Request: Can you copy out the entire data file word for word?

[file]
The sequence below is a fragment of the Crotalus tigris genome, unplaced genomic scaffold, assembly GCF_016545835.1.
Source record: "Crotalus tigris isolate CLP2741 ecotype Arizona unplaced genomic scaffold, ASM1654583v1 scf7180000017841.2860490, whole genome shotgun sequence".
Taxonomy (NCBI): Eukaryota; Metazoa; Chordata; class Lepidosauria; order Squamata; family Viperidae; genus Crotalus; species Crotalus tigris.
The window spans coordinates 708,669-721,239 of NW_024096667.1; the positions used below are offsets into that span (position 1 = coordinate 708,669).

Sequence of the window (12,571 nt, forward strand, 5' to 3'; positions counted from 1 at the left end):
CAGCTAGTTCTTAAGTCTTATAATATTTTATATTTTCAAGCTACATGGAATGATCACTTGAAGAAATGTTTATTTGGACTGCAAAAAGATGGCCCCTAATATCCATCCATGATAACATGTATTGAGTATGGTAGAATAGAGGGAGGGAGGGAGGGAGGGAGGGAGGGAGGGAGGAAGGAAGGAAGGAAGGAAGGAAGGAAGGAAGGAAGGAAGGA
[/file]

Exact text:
The sequence below is a fragment of the Crotalus tigris genome, unplaced genomic scaffold, assembly GCF_016545835.1.
Source record: "Crotalus tigris isolate CLP2741 ecotype Arizona unplaced genomic scaffold, ASM1654583v1 scf7180000017841.2860490, whole genome shotgun sequence".
Taxonomy (NCBI): Eukaryota; Metazoa; Chordata; class Lepidosauria; order Squamata; family Viperidae; genus Crotalus; species Crotalus tigris.
The window spans coordinates 708,669-721,239 of NW_024096667.1; the positions used below are offsets into that span (position 1 = coordinate 708,669).

Sequence of the window (12,571 nt, forward strand, 5' to 3'; positions counted from 1 at the left end):
CAGCTAGTTCTTAAGTCTTATAATATTTTATATTTTCAAGCTACATGGAATGATCACTTGAAGAAATGTTTATTTGGACTGCAAAAAGATGGCCCCTAATATCCATCCATGATAACATGTATTGAGTATGGTAGAATAGAGGGAGGGAGGGAGGGAGGGAGGGAGGGAGGGAGGAAGGAAGGAAGGAAGGAAGGAAGGAAGGAAGGAAGGAAGGA